Material And Methods: A group of 146 patients with middle to severe obstructive sleep apnea syndrome (OSAS) were monitored, and the results were compared with the results from a control group of healthy individuals.

Results: We assessed serum levels of the following biomarkers: CRP, PTX-3, IL6, hsTnI, BNP, and galectin-3. PTX-3 serum levels were statistically significantly higher (p<0.0001) in patients with OSAS, compared to controls. Statistical results related to the other biomarkers did not suggest any clinical value. ROC analysis showed that PTX-3 might be able to distinguish patients with OSAS from healthy individuals (AUC=7438).

Conclusion: The elevation of PTX-3 serum levels is significantly associated with middle to severe obstructive sleep apnea syndrome. The PTX-3 biomarker appears to be a promising alternative method for sleep apnea syndrome investigations.
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October 2019

Immunohistochemical and genetic analysis of respiratory epithelial adenomatoid hamartomas and seromucinous hamartomas: are they precursor lesions to sinonasal low-grade tubulopapillary adenocarcinomas?

Hum Pathol 2020 03 5;97:94-102. Epub 2019 Nov 5.

Department of Pathology, Charles University, Faculty of Medicine in Plzen, Plzen 30605, Czech Republic; Bioptic Laboratory, ltd, Plzen 32600, Czech Republic.

Respiratory epithelial adenomatoid hamartoma (REAH) and seromucinous hamartoma (SH) are rare tumor-like lesions of the nasal cavity, paranasal sinuses, and nasopharynx. The pathogenesis of REAH/SH is still unclear. Neoplastic proliferation, chronic mechanical irritation, inflammation, or possible embryological tissue misplacement are speculated as possible mechanisms of their development. Low-grade tubulopapillary adenocarcinoma (LGTA) is a rare variant of nonsalivary, nonintestinal type sinonasal adenocarcinoma. The aim of this study was to evaluate the immunohistochemical and genetic profiles of 10 cases of REAH/SH, with serous, mucinous, and respiratory components evaluated separately and to compare these findings with the features of 9 cases of LGTA. All cases of REAH/SH and LGTA were analyzed immunohistochemically with a cocktail of mucin antigens (MUC1, MUC2, MUC4, MUC5AC, MUC6) and with epithelial (CK7, CK20, CDX2, SATB2) and myoepithelial markers (S100 protein, p63, SOX10). The next-generation sequencing assay was performed using FusionPlex Solid Tumor Kit (ArcherDx) in 10 cases of REAH/SH, and the EGFR-ZNF267 gene fusion was detected in 1 of them. Two female REAH/SH cases were assessed for the presence of clonality. Using the human androgen receptor assay, 1 case was proved to be clonal. The serous component of REAH/SH was positive for CK7/MUC1 and SOX10 similarly to LGTA. Although REAH/SH and LGTA are histopathologically and clinically separate entities, the overlap in their morphological and immunohistochemical profiles suggests that REAH/SH might be a precursor lesion of LGTA.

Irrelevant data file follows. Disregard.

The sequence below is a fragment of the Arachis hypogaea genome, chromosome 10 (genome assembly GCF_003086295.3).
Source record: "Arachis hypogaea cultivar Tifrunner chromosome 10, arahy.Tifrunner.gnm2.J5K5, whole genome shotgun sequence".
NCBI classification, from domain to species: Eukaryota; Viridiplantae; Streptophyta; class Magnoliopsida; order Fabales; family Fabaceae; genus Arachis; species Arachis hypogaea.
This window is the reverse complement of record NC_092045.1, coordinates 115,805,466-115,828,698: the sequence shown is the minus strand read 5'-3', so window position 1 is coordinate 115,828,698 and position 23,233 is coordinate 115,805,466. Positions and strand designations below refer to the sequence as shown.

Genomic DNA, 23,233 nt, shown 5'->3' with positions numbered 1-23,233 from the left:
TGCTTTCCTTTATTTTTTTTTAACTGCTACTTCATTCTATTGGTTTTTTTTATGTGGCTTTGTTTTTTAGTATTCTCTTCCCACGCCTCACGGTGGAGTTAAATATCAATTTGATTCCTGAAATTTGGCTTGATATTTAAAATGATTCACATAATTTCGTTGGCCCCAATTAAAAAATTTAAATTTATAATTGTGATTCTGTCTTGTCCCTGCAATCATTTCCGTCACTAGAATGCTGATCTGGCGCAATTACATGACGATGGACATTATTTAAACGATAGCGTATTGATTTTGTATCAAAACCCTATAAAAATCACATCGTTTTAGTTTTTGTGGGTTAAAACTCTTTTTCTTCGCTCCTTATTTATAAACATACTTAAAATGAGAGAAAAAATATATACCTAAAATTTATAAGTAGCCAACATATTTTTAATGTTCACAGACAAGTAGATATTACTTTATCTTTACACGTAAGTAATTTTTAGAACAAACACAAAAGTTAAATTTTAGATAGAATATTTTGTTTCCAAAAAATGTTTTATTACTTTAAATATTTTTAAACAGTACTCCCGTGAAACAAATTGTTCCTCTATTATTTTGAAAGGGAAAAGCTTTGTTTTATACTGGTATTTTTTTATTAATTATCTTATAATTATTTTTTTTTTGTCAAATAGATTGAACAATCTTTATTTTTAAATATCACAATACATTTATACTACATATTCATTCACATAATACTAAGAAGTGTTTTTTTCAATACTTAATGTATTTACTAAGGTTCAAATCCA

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http://dx.doi.org/10.1016/j.humpath.2019.09.018DOI Listing
March 2020

Don't stop the champions of research now: a brief history of head and neck pathology developments.

Hum Pathol 2020 01 23;95:1-23. Epub 2019 Aug 23.

Department of Pathology, University of Texas Southwestern Medical Center, Clements University Hospital, Dallas, TX 75390, USA. Electronic address:

The field of head and neck pathology was just developing 50 years ago but has certainly come a long way in a relatively short time. Thousands of developments in diagnostic criteria, tumor classification, malignancy staging, immunohistochemistry application, and molecular testing have been made during this time, with an exponential increase in literature on the topics over the past few decades: There were 3506 articles published on head and neck topics in the decade between 1969 and 1978 (PubMed source), with a staggering 89266 manuscripts published in the most recent decade. It is daunting and impossible to narrow the more than 162000 publications in this field and suggest only a few topics of significance. However, the breakthrough in this anatomic discipline has been achieved in 3 major sites: oropharyngeal carcinoma, salivary gland neoplasms, and sinonasal tract tumors. This review will highlight selected topics in these anatomic sites in which the most profound changes in diagnosis have occurred, focusing on the information that helps to guide daily routine practice of surgical pathology.
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http://dx.doi.org/10.1016/j.humpath.2019.08.017DOI Listing
January 2020

Biomarker immunoprofile and molecular characteristics in salivary duct carcinoma: clinicopathological and prognostic implications.

Hum Pathol 2019 11 19;93:37-47. Epub 2019 Aug 19.

Department of Pathology, Charles University, Faculty of Medicine in Plzen, Plzen, Czech Republic; Medical Faculty of Charles University, Faculty Hospital, E. Benese 13, Plzen 305 99, Czech.